Traces of closed railways diminish and disappear due to the influence of human and natural activity, though in the case of the Oxford Branch, the significant bridge over the Waimakariri River still carries the road over the river, performing half of its original function as a road/rail bridge. The road from Oxford actually approaches the bridge along the railway's old alignment as it took a much easier route than the original road; the disused old winding road route is visible from the current road. The railway line's old track bed is sometimes still visible, especially around the Waimakariri Gorge area, and in Rangiora, the extra width of Blackett Street reveals the route the line took through the town. Loading banks still exist at the site of the Bennetts Junction and Carleton stations; Fernside and Springbank both still have their goods sheds, loading banks, and stockyards; replica station signs can be found at a few sites of old stations; and until 1997, the East Oxford station stood behind the Oxford Working Men's Club. It was relatively large for a rural New Zealand station and was once kept well-preserved, but it fell into such a severe state of disrepair that it was demolished in 1997 and all that remains now is the almost indestructible station safe and the platform.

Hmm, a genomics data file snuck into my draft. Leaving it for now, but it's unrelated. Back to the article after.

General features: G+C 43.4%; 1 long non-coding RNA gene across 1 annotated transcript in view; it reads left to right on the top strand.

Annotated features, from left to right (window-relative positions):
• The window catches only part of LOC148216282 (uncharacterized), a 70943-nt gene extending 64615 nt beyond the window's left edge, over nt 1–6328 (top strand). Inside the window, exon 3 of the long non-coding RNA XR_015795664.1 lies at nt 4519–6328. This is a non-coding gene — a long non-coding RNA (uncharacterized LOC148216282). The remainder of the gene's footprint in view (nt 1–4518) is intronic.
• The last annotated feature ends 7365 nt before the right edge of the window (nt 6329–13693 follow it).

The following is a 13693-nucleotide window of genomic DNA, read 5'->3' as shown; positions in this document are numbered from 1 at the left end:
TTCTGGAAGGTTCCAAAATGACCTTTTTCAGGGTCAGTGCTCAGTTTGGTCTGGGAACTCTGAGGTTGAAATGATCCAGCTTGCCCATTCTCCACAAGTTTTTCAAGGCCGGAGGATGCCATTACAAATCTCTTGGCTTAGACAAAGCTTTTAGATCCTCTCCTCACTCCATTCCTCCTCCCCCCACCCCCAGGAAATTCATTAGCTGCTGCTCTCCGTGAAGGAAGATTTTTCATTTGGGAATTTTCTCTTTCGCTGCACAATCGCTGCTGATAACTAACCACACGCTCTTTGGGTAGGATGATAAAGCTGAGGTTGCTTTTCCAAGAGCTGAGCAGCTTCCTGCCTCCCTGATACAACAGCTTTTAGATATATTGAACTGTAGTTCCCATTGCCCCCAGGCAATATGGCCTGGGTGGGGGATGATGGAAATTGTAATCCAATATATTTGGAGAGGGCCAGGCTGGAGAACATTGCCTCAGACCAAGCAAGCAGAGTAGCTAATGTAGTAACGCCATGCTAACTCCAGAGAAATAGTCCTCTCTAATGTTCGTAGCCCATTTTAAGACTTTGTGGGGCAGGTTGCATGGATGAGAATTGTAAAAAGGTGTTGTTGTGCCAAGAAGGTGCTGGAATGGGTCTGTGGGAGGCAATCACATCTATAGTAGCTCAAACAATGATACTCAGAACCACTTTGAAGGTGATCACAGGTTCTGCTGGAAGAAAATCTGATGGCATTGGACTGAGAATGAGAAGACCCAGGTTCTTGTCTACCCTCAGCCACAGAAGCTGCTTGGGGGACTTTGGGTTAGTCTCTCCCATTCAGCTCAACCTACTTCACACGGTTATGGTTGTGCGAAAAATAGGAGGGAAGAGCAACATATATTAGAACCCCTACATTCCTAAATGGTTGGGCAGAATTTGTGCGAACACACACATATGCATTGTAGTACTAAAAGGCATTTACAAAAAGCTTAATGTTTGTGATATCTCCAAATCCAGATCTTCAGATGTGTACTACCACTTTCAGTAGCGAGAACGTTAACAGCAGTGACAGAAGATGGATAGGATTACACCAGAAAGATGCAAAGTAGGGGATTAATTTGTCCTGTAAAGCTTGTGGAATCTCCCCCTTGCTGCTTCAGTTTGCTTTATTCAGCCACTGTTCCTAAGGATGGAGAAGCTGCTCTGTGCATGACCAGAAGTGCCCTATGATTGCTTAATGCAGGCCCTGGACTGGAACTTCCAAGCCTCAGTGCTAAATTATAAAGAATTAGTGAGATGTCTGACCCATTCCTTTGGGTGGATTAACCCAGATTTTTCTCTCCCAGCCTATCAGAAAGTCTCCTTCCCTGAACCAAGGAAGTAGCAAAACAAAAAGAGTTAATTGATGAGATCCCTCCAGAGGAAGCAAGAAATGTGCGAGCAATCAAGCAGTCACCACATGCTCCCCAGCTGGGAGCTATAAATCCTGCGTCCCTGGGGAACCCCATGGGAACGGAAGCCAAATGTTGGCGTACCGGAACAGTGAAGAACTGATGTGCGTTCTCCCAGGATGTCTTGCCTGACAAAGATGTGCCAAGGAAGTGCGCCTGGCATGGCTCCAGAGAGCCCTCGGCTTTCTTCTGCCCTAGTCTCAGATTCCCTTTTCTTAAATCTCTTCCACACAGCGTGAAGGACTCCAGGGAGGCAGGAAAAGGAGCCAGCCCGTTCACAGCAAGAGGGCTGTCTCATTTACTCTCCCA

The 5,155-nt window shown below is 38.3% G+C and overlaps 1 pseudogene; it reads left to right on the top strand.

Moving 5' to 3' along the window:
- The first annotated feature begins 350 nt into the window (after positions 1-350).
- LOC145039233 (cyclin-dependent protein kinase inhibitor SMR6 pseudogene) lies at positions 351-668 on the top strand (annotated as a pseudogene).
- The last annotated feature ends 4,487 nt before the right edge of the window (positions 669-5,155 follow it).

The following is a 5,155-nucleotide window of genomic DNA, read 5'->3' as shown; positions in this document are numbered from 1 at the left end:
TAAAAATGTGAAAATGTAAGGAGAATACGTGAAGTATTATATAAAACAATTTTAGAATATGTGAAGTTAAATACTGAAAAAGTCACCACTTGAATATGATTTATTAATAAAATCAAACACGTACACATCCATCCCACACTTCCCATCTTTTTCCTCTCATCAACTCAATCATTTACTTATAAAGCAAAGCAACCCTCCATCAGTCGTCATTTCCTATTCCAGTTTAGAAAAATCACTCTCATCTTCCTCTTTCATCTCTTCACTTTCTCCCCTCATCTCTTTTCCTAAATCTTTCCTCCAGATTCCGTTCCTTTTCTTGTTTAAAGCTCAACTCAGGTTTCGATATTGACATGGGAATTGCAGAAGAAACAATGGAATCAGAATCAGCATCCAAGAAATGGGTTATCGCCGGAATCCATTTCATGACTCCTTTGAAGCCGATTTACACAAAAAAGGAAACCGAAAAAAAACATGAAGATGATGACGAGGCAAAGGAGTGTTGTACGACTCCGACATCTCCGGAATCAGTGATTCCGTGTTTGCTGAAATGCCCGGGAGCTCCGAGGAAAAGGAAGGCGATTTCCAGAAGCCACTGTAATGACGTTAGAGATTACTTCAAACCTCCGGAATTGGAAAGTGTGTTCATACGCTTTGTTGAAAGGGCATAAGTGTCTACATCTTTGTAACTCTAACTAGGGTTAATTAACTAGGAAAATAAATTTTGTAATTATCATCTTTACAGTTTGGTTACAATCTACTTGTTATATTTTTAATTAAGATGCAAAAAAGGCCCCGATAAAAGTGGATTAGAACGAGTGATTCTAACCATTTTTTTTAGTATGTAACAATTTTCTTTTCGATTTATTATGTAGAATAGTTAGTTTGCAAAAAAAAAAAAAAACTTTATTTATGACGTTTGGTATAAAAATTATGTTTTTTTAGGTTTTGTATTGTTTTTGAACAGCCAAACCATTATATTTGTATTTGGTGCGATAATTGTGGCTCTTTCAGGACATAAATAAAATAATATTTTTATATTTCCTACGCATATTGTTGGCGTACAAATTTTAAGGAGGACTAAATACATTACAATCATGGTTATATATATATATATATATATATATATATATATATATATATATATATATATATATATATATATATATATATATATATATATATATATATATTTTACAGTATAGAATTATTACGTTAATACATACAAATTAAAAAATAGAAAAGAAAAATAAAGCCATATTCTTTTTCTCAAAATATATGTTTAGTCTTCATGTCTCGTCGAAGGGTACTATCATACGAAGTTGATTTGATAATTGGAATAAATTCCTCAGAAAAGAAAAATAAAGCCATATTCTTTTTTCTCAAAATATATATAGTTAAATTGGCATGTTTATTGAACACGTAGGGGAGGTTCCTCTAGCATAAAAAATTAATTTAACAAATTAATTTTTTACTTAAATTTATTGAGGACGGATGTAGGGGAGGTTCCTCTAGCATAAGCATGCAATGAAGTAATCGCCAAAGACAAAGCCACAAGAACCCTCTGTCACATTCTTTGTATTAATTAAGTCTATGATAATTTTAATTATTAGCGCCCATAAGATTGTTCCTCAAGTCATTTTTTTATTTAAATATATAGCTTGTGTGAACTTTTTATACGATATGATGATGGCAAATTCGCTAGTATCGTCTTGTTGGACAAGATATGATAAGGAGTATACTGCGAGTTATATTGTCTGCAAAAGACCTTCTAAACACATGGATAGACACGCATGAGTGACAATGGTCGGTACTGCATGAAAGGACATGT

- Patrick Dunford's Railways of New Zealand - Oxford and Eyreton Branches: contains pictures of relics from the Oxford Branch.
- Photo of Rangiora circa 1900 when it acted as the junction for the Oxford Branch: the Main North Line is at left, the Oxford Branch at right. The photo is looking south.